Report Blames Rumsfeld for Detainee Abuses
Report Blames Rumsfeld for Detainee Abuses
WASHINGTON — A report released Thursday by leaders of the Senate Armed Services Committee said top Bush administration officials, including Donald H. Rumsfeld, the former defense secretary, bore major responsibility for the abuses committed by American troops in interrogations at Abu Ghraib in Iraq; Guantánamo Bay, Cuba; and other military detention centers.
The report was issued jointly by Senator Carl Levin of Michigan, the Democratic chairman of the panel, and Senator John McCain of Arizona, the top Republican. It represents the most thorough review by Congress to date of the origins of the abuse of prisoners in American military custody, and it explicitly rejects the Bush administration’s contention that tough interrogation methods have helped keep the country and its troops safe.
The report also rejected previous claims by Mr. Rumsfeld and others that Defense Department policies played no role in the harsh treatment of prisoners at Abu Ghraib in late 2003 and in other episodes of abuse.
The abuse of prisoners at Abu Ghraib, the report says, “was not simply the result of a few soldiers acting on their own” but grew out of interrogation policies approved by Mr. Rumsfeld and other top officials, who “conveyed the message that physical pressures and degradation were appropriate treatment for detainees.”
By the time of the abuses at Abu Ghraib, Mr. Rumsfeld had formally withdrawn approval for use of the harshest techniques, which he authorized in December 2002 and then ruled out a month later. But the report said that those methods, including the use of stress positions and forced nudity, continued to spread through the military detention system, and that their use “damaged our ability to collect accurate intelligence that could save lives, strengthened the hand of our enemies, and compromised our moral authority.”
Most of the report, the product of an 18-month inquiry and interviews with more than 70 people by committee staff members, remains classified. But the 29-page summary offers the clearest timeline to date linking the acts of Mr. Rumsfeld and other Pentagon officials to abusive treatment in the field.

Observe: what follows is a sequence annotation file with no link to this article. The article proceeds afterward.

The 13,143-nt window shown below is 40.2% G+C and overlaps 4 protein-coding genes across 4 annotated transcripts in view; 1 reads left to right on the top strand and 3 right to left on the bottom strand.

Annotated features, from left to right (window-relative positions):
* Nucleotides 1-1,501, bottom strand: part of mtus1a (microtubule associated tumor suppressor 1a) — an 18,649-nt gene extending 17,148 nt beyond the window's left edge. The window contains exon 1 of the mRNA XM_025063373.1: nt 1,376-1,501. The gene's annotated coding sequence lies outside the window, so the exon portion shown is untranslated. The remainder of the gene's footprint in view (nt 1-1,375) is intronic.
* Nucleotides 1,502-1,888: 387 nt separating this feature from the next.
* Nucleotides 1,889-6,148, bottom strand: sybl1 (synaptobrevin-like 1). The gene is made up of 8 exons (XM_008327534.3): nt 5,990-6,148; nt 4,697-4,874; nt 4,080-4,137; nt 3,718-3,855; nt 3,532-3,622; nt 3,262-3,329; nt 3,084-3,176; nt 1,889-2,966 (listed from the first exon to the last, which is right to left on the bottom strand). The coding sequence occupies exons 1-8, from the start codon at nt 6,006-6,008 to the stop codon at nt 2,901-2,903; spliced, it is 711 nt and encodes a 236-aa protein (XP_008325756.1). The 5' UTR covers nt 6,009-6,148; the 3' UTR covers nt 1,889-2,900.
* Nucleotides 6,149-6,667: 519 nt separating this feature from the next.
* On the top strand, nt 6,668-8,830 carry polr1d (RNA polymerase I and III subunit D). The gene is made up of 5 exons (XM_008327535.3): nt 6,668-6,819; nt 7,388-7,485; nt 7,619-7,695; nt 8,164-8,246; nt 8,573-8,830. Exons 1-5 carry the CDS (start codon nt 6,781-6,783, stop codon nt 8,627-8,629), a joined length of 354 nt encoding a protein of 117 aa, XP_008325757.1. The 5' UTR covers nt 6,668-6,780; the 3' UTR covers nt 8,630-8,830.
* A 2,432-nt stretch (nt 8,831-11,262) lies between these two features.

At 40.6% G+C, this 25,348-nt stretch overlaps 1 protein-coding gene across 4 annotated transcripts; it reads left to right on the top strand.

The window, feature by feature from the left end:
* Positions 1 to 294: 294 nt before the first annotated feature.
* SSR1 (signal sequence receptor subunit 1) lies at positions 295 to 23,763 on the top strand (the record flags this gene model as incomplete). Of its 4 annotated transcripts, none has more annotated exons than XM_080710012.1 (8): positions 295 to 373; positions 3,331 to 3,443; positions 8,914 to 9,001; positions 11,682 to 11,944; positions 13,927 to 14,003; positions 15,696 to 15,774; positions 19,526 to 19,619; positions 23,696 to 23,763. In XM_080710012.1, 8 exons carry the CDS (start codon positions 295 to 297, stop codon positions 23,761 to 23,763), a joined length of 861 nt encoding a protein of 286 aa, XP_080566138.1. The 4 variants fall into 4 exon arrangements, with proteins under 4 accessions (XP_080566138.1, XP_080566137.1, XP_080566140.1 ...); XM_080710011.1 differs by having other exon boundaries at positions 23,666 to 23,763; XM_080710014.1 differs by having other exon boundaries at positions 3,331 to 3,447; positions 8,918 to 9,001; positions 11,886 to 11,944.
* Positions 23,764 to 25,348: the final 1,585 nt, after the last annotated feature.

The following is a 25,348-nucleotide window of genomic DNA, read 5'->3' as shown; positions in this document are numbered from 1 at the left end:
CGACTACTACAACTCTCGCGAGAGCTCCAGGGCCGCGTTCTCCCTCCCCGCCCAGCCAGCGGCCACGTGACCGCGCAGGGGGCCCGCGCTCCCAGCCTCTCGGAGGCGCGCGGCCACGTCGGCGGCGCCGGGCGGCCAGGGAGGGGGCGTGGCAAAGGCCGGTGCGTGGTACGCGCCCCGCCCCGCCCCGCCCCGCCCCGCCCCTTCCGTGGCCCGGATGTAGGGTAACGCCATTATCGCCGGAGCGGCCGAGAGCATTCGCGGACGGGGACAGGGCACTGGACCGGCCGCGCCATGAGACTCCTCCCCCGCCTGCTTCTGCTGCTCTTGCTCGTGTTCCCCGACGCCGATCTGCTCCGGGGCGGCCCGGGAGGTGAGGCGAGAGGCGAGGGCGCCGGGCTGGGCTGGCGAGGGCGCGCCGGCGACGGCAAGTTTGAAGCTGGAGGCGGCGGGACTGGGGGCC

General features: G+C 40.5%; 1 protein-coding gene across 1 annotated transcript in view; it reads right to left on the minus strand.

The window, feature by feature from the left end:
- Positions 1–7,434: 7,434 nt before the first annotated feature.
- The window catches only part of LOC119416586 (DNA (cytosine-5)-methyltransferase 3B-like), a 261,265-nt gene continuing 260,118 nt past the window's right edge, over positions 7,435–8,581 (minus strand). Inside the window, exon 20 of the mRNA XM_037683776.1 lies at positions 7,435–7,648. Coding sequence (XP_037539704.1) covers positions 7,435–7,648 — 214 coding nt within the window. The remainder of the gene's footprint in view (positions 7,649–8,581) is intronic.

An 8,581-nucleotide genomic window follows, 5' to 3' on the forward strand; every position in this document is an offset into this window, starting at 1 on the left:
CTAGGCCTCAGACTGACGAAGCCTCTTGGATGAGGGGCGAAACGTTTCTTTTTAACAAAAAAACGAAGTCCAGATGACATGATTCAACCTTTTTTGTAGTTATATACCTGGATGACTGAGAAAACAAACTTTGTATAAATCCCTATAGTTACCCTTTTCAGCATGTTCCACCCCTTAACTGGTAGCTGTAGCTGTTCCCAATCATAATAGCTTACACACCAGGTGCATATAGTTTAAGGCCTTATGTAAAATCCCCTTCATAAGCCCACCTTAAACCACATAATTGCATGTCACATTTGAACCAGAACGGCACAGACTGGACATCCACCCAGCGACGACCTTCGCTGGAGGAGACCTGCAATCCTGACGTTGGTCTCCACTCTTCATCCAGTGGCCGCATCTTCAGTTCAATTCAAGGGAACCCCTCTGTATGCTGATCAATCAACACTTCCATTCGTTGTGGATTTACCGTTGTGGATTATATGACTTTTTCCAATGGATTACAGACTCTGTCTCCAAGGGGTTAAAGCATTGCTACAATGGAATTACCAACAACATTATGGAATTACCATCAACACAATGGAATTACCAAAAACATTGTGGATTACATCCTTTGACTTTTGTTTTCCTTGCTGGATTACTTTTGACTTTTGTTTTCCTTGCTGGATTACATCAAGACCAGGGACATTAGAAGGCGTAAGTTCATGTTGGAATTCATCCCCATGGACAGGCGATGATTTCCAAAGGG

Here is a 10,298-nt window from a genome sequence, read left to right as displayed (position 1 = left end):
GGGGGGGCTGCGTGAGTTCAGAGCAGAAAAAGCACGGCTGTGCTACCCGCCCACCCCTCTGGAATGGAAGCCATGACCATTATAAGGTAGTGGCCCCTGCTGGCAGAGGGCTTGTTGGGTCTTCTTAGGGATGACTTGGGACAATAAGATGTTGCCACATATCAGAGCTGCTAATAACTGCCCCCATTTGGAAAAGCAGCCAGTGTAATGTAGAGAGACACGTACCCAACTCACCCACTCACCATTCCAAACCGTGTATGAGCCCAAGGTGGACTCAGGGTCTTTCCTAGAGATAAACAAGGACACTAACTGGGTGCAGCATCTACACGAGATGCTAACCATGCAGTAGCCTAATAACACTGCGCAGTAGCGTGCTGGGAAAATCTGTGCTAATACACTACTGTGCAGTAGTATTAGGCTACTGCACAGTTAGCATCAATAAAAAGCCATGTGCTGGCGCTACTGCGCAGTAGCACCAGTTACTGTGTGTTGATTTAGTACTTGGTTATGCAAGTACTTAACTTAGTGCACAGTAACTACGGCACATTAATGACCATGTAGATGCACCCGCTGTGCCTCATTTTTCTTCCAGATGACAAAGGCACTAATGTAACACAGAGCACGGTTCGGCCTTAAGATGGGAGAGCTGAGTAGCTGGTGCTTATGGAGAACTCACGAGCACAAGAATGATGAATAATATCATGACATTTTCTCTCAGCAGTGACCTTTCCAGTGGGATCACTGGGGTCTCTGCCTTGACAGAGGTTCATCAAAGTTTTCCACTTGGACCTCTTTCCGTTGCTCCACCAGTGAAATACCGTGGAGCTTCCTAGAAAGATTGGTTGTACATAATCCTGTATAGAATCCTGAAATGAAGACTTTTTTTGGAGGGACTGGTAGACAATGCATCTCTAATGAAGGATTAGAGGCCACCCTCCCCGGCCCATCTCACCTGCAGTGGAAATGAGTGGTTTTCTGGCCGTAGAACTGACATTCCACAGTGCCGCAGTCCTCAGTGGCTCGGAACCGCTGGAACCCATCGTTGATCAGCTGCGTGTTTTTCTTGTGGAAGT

A spokesman for Mr. Rumsfeld, Keith Urbahn, said a dozen earlier investigations had found no such connection, and he dismissed the report as “unfounded allegations against those who have served our nation.”
“Because of irresponsible charges by a few individuals in positions of responsibility in Congress, millions of people around the world have been led to believe that the United States condones torture,” Mr. Urbahn said.
Committee staff members said the report was approved by a voice vote without dissent, but only 17 of the committee’s 25 members were present for the vote. Mr. McCain, who was tortured while he was a prisoner of war in North Vietnam, has been an outspoken opponent of harsh interrogation tactics, but some other Republicans have defended such methods as legal and necessary.
Many of the particulars in the summary were made public at hearings the committee held in June and September, including the fact that members of President Bush’s cabinet discussed specific interrogation methods in White House meetings.
The report documents how the military training program called Survival, Evasion, Resistance and Escape, or SERE, became a crucial source for interrogations as the Bush administration looked for tougher methods after the 2001 terrorist attacks.
The SERE training was devised decades ago to give American military personnel a taste of the treatment they might face if taken prisoner by China, the Soviet Union or other cold war adversaries. “The techniques were never intended to be used against detainees in U.S. custody,” Mr. Levin said in a statement.
In his statement on Thursday, Mr. McCain called the adoption of SERE methods “inexcusable.”
The report found that senior Defense Department officials inquired about SERE techniques for prisoner interrogations as early as December 2001, when the war in Afghanistan was weeks old and American troops were just beginning to capture people suspected of being members of the Taliban and Al Qaeda.
In September, the committee released a December 2001 letter from the head of the Joint Personnel Recovery Agency, which runs the SERE program, to a deputy of William J. Haynes II, the Pentagon’s general counsel, saying the agency’s officials “stand ready to assist” Pentagon efforts at prisoner “exploitation.”
The committee’s report says little about the Central Intelligence Agency, except to note that that agency also drew on the SERE program for harsh methods it used in secret overseas jails for Qaeda suspects. The C.I.A. has said it used waterboarding, a method of near-drowning previously used in the Navy’s SERE program, on three captured terrorism suspects in 2002 and 2003.
Unlike the military, the C.I.A. is still permitted to use some coercive methods, though the precise rules are classified. The agency has said that it no longer uses waterboarding.
More Articles in Washington » A version of this article appeared in print on December 12, 2008, on page A14 of the New York edition.